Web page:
— Upper leaf margins flat, obtusely denticulate; alar regions with 5-7 rows of enlarged (wider than upper cells) basal marginal cells —
38. S. relictum
36(32). Peristome teeth narrowly acuminate, erect, apices incurved forming a dome; columellae persistent after dehiscence —
— Peristome teeth acute, erectopatent, apices not forming a dome; columellae falling with opercula after dehiscence —
37. Plants jet-black; urn length/width ratio 1.3-2.1; shoots straight —
52. S. trichodon var. trichodon
This species is very rare in Russia. It was found in two localities on Sakhalin Island: on rock outcrops on a north-facing slope and on rocks in mountain tundra, at 600-900 m a. s. l. The most distinctive characters of the species are its dome-shaped peristome and exceptionally long, narrow peristome teeth. The type variety is characterized by having jet-black plants; straight shoots; and short-cylindrical capsules.
— Plants olivaceous or brownish; urn length/width ratio 1.6-2.4; shoots arcuate, secund —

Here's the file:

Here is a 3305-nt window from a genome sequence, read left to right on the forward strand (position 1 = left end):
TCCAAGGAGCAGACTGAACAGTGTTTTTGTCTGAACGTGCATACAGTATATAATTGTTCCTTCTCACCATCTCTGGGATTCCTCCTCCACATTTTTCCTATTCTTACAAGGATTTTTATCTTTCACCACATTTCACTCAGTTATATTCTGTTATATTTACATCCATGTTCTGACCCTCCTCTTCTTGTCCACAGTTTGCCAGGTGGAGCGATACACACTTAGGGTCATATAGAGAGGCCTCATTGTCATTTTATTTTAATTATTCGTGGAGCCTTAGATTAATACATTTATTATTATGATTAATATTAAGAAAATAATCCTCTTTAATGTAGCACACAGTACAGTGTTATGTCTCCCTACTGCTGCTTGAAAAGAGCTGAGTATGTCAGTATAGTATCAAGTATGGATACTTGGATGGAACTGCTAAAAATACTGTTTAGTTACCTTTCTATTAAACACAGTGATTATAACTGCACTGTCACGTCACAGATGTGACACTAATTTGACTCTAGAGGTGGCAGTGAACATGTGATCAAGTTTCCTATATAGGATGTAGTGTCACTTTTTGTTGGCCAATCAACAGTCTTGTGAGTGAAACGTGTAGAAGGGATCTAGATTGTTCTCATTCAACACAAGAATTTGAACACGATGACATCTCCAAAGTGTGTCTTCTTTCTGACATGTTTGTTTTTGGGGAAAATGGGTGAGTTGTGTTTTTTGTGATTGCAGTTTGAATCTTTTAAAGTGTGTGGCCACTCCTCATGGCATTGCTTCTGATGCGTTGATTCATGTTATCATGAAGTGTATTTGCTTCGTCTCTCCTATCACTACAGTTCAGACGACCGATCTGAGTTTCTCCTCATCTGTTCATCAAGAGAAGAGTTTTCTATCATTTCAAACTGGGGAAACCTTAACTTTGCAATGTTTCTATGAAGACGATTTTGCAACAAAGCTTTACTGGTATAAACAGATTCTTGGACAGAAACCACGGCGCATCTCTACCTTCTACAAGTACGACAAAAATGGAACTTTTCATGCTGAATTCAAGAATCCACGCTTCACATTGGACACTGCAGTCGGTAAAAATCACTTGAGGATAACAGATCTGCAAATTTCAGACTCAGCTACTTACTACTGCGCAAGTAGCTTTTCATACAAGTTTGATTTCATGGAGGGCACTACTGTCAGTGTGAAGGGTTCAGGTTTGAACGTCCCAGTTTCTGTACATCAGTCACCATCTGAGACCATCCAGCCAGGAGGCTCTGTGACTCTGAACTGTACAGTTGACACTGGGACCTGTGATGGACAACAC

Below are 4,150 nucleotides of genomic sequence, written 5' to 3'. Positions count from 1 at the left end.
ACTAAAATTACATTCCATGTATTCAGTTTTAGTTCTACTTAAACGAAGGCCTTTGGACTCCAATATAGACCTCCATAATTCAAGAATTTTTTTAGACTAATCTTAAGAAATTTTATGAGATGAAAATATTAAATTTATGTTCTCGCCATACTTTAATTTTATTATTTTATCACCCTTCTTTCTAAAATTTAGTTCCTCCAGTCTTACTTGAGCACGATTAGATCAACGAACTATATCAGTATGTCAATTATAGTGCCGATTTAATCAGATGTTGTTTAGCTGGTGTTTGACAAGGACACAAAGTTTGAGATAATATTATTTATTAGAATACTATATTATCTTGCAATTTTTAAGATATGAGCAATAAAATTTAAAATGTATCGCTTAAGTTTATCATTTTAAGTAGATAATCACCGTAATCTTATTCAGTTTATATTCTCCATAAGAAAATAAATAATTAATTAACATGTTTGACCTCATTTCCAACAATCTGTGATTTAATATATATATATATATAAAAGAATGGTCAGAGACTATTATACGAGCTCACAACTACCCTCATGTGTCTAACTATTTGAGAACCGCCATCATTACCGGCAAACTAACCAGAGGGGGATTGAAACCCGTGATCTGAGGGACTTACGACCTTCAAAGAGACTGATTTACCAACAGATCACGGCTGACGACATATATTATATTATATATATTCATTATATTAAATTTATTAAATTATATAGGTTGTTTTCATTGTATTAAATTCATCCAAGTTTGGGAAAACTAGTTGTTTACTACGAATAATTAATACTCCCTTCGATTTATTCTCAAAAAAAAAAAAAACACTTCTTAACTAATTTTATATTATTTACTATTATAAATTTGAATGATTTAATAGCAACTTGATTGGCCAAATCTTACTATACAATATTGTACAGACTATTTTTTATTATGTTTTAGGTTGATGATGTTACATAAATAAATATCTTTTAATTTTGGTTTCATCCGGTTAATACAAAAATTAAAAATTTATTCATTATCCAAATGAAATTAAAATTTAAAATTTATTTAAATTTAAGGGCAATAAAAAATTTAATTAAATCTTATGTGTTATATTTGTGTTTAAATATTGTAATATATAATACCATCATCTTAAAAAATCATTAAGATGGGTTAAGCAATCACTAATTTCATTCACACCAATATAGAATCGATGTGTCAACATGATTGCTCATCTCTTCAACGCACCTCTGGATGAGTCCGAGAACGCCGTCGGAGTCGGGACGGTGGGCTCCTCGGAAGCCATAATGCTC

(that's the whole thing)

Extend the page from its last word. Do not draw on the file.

52a. S. trichodon var. nutans
This variety is more frequent in Russia than var. trichodon. It is somewhat common in Central/Eastern Caucasus and sporadically distributed in North Urals, Altai/Western Sayan Mts. , Sakhalin and Kamchatka. Grows in forest and low alpine zones in the mountains on granite and calcareous rocks in rather dry, shaded or sunny habitats. Differs from the type variety by the characters given in the key.
38. Plants medium-sized; upper leaf margins strongly and irregularly serrate; costae with high papillae on dorsal side —
28. S. lancifolium
A boreal and temperate species that grows in lowlands and the forest zone of mountains. In European Russia it is known from Karelia, southern part of Murmansk Province, some central provinces, Urals and is very common in the Caucasus. In Asian Russia it is also very common in southern areas of the Far East but rarer in Kamchatka and Kommander Islands, sporadically distributed in southern Siberia, and known from a few records in Transbaikalia. Grows at low altitudes (up to 1600 m in Sikhote-Alin Mts. , Primorsky Territory) under forest canopies and in open places in moderate moisture conditions on acidic and calcareous rocks (including limestone), occasionally on artificial substrates. It differs from S. apocarpum in having smaller plants and narrower leaves with stronger serrate, upper margins and higher papillae on the costae.